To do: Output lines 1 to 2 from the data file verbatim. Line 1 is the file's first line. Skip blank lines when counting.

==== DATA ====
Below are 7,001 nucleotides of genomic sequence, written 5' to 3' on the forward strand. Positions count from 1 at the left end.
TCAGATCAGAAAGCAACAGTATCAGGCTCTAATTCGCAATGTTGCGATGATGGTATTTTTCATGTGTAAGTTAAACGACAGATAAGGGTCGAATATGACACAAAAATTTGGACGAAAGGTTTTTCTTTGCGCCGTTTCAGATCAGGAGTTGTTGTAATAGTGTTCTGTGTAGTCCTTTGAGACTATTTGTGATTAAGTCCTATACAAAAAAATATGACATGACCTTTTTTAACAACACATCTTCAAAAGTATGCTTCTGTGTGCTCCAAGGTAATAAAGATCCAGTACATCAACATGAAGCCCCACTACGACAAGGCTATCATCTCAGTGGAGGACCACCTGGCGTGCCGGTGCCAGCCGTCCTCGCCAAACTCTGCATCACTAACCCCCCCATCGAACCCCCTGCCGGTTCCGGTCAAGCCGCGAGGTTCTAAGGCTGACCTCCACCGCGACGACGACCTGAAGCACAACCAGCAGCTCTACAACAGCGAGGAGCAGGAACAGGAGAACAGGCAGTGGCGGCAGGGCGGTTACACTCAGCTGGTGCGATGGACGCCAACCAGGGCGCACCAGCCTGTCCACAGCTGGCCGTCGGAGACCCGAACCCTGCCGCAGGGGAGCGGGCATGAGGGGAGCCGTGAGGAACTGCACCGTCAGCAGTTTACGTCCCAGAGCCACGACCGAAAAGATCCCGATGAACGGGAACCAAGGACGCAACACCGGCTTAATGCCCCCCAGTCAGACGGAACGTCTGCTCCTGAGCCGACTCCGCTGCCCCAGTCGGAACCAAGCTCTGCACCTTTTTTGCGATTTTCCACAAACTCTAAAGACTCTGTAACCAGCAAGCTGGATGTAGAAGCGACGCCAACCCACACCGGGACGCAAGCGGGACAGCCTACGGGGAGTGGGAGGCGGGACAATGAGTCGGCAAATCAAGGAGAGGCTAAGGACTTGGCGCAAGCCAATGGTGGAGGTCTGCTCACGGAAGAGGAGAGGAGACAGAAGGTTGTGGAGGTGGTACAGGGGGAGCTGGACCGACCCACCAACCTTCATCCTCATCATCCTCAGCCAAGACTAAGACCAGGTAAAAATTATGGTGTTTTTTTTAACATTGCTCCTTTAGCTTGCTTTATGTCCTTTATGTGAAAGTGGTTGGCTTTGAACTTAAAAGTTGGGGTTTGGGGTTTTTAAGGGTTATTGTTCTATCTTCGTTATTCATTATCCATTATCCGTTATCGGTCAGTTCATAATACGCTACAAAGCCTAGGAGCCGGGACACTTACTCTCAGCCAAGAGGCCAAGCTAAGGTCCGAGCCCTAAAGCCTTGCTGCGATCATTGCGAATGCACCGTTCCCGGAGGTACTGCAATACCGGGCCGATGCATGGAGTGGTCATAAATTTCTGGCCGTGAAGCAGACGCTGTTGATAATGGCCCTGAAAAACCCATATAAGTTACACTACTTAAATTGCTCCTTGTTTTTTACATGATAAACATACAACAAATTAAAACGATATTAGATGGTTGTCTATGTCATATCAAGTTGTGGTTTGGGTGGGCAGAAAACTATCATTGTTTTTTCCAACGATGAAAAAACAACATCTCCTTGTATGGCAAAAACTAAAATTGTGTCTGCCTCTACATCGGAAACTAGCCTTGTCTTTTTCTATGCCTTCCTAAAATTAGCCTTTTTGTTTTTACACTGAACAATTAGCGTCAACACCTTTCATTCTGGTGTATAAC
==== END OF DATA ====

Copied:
Below are 7,001 nucleotides of genomic sequence, written 5' to 3' on the forward strand. Positions count from 1 at the left end.
TCAGATCAGAAAGCAACAGTATCAGGCTCTAATTCGCAATGTTGCGATGATGGTATTTTTCATGTGTAAGTTAAACGACAGATAAGGGTCGAATATGACACAAAAATTTGGACGAAAGGTTTTTCTTTGCGCCGTTTCAGATCAGGAGTTGTTGTAATAGTGTTCTGTGTAGTCCTTTGAGACTATTTGTGATTAAGTCCTATACAAAAAAATATGACATGACCTTTTTTAACAACACATCTTCAAAAGTATGCTTCTGTGTGCTCCAAGGTAATAAAGATCCAGTACATCAACATGAAGCCCCACTACGACAAGGCTATCATCTCAGTGGAGGACCACCTGGCGTGCCGGTGCCAGCCGTCCTCGCCAAACTCTGCATCACTAACCCCCCCATCGAACCCCCTGCCGGTTCCGGTCAAGCCGCGAGGTTCTAAGGCTGACCTCCACCGCGACGACGACCTGAAGCACAACCAGCAGCTCTACAACAGCGAGGAGCAGGAACAGGAGAACAGGCAGTGGCGGCAGGGCGGTTACACTCAGCTGGTGCGATGGACGCCAACCAGGGCGCACCAGCCTGTCCACAGCTGGCCGTCGGAGACCCGAACCCTGCCGCAGGGGAGCGGGCATGAGGGGAGCCGTGAGGAACTGCACCGTCAGCAGTTTACGTCCCAGAGCCACGACCGAAAAGATCCCGATGAACGGGAACCAAGGACGCAACACCGGCTTAATGCCCCCCAGTCAGACGGAACGTCTGCTCCTGAGCCGACTCCGCTGCCCCAGTCGGAACCAAGCTCTGCACCTTTTTTGCGATTTTCCACAAACTCTAAAGACTCTGTAACCAGCAAGCTGGATGTAGAAGCGACGCCAACCCACACCGGGACGCAAGCGGGACAGCCTACGGGGAGTGGGAGGCGGGACAATGAGTCGGCAAATCAAGGAGAGGCTAAGGACTTGGCGCAAGCCAATGGTGGAGGTCTGCTCACGGAAGAGGAGAGGAGACAGAAGGTTGTGGAGGTGGTACAGGGGGAGCTGGACCGACCCACCAACCTTCATCCTCATCATCCTCAGCCAAGACTAAGACCAGGTAAAAATTATGGTGTTTTTTTTAACATTGCTCCTTTAGCTTGCTTTATGTCCTTTATGTGAAAGTGGTTGGCTTTGAACTTAAAAGTTGGGGTTTGGGGTTTTTAAGGGTTATTGTTCTATCTTCGTTATTCATTATCCATTATCCGTTATCGGTCAGTTCATAATACGCTACAAAGCCTAGGAGCCGGGACACTTACTCTCAGCCAAGAGGCCAAGCTAAGGTCCGAGCCCTAAAGCCTTGCTGCGATCATTGCGAATGCACCGTTCCCGGAGGTACTGCAATACCGGGCCGATGCATGGAGTGGTCATAAATTTCTGGCCGTGAAGCAGACGCTGTTGATAATGGCCCTGAAAAACCCATATAAGTTACACTACTTAAATTGCTCCTTGTTTTTTACATGATAAACATACAACAAATTAAAACGATATTAGATGGTTGTCTATGTCATATCAAGTTGTGGTTTGGGTGGGCAGAAAACTATCATTGTTTTTTCCAACGATGAAAAAACAACATCTCCTTGTATGGCAAAAACTAAAATTGTGTCTGCCTCTACATCGGAAACTAGCCTTGTCTTTTTCTATGCCTTCCTAAAATTAGCCTTTTTGTTTTTACACTGAACAATTAGCGTCAACACCTTTCATTCTGGTGTATAAC